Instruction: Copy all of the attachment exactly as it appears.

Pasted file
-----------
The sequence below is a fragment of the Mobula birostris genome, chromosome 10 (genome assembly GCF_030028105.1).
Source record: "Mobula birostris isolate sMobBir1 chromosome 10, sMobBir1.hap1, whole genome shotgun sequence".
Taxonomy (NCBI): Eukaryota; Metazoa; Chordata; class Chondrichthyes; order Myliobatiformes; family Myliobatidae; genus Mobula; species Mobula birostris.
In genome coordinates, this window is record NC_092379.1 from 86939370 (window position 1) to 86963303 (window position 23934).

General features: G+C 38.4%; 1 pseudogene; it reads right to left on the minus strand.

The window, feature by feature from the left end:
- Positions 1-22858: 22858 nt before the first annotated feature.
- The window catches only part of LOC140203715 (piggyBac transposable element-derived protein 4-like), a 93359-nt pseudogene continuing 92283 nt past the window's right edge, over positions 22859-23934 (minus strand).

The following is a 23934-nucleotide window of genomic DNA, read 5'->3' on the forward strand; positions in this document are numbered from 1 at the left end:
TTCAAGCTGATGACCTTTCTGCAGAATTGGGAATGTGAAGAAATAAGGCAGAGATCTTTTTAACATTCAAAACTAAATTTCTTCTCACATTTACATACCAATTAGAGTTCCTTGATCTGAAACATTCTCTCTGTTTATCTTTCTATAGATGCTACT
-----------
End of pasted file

The sequence below is a fragment of the Mobula birostris genome, chromosome 10 (genome assembly GCF_030028105.1).
Source record: "Mobula birostris isolate sMobBir1 chromosome 10, sMobBir1.hap1, whole genome shotgun sequence".
Taxonomy (NCBI): Eukaryota; Metazoa; Chordata; class Chondrichthyes; order Myliobatiformes; family Myliobatidae; genus Mobula; species Mobula birostris.
In genome coordinates, this window is record NC_092379.1 from 86939370 (window position 1) to 86963303 (window position 23934).

General features: G+C 38.4%; 1 pseudogene; it reads right to left on the minus strand.

The window, feature by feature from the left end:
- Positions 1-22858: 22858 nt before the first annotated feature.
- The window catches only part of LOC140203715 (piggyBac transposable element-derived protein 4-like), a 93359-nt pseudogene continuing 92283 nt past the window's right edge, over positions 22859-23934 (minus strand).

The following is a 23934-nucleotide window of genomic DNA, read 5'->3' on the forward strand; positions in this document are numbered from 1 at the left end:
TTCAAGCTGATGACCTTTCTGCAGAATTGGGAATGTGAAGAAATAAGGCAGAGATCTTTTTAACATTCAAAACTAAATTTCTTCTCACATTTACATACCAATTAGAGTTCCTTGATCTGAAACATTCTCTCTGTTTATCTTTCTATAGATGCTACT